BEN BARTON: The Rise And Fall Of Lawyers.
The American legal profession has faced a tsunami of bad news since 2008. White-shoe, corporate law firms have faced waves of layoffs or even shuttered their doors. While the very top firms are rolling again, the 50 years of explosive growth that started in the 1960s are now a memory.
But at least corporate lawyers have had recent glory days. Solo practitioners, the largest single group of American lawyers and the heart and soul of the profession, have struggled for a quarter of a century.
Since the 1960s the IRS has collected and published income levels for all American lawyers filing as solo practitioners. In 1988, solo practitioners earned an inflation-adjusted $70,747. By 2012, earnings had fallen to $49,130, a 30% decrease in real income. And note, $49,130 is not the starting salary for these lawyers. It is the average earnings of all 354,000 lawyers who filed as solo practitioners that year.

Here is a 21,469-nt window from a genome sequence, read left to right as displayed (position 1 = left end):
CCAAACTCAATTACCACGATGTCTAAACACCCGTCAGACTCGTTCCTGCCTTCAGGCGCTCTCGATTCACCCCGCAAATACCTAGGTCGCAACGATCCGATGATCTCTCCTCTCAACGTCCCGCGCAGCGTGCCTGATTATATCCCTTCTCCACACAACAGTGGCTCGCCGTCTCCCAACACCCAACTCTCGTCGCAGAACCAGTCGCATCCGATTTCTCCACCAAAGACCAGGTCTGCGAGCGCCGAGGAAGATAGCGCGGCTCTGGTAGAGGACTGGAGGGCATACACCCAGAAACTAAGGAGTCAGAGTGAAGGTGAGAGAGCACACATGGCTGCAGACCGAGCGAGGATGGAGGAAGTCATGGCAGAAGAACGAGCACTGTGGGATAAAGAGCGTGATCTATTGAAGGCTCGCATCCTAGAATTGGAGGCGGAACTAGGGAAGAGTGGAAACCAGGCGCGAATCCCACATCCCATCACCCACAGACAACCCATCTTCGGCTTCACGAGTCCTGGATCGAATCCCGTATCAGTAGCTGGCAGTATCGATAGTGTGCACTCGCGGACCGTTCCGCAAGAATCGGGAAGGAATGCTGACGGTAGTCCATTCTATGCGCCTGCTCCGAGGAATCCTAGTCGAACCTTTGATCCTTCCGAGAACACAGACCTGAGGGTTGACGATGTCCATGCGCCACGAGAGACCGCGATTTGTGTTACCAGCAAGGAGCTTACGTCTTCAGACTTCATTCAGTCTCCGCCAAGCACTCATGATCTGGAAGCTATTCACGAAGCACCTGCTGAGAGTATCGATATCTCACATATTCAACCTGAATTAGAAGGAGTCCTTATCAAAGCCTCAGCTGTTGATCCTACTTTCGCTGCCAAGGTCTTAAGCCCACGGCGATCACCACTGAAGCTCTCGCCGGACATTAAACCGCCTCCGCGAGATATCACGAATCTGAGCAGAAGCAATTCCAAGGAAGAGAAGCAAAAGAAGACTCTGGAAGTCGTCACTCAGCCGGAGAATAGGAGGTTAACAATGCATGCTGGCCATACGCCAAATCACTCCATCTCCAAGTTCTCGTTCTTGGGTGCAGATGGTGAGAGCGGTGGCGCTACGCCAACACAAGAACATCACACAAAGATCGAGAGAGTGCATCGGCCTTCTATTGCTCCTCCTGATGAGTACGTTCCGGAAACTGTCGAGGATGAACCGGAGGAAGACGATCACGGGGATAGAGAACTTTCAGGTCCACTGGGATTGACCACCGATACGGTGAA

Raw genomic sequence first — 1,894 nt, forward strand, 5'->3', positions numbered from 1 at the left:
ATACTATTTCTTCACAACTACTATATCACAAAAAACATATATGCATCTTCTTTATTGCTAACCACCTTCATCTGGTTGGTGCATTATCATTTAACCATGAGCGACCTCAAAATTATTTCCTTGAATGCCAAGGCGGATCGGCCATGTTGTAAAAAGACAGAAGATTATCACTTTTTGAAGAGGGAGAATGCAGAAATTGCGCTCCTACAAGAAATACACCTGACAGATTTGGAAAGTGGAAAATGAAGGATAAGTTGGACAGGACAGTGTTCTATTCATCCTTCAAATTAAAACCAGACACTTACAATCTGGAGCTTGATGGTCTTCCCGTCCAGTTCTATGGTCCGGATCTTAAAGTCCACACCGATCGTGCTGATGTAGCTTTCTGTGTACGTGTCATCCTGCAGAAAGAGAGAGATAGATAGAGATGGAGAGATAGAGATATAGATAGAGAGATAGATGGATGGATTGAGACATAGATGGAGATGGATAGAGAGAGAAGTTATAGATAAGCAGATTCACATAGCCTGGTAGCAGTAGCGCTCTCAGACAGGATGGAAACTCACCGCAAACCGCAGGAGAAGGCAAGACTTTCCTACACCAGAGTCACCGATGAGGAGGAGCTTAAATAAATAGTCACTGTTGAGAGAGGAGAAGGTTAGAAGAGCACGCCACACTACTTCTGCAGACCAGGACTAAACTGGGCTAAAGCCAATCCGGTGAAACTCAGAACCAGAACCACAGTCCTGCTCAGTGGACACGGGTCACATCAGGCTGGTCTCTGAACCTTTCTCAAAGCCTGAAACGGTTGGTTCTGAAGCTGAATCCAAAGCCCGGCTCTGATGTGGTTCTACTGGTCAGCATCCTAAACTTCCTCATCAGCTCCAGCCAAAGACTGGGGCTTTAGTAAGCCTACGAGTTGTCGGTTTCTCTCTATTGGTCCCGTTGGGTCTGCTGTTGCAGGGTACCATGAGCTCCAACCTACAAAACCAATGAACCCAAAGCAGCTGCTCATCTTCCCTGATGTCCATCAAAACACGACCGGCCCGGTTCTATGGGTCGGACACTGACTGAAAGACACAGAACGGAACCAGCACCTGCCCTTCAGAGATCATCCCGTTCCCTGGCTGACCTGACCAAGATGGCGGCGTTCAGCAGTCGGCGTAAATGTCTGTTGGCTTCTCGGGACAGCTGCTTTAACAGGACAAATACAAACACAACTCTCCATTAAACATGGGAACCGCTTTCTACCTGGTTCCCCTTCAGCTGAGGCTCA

And the bad news has just started for these lawyers, who now face new competition from online providers of legal services such as LegalZoom and Rocket Lawyer.
Law school applications have plummeted. If the current trend continues, fewer students will apply to law school in 2015-16 than enrolled in law school in 2010-11. Law schools are closing campuses, merging and buying out faculty and staff.
Believe it or not, though, he manages to find an upside — mostly for consumers — as indicated by the title of his new book, Glass Half Full: The Decline And Rebirth Of The Legal Profession.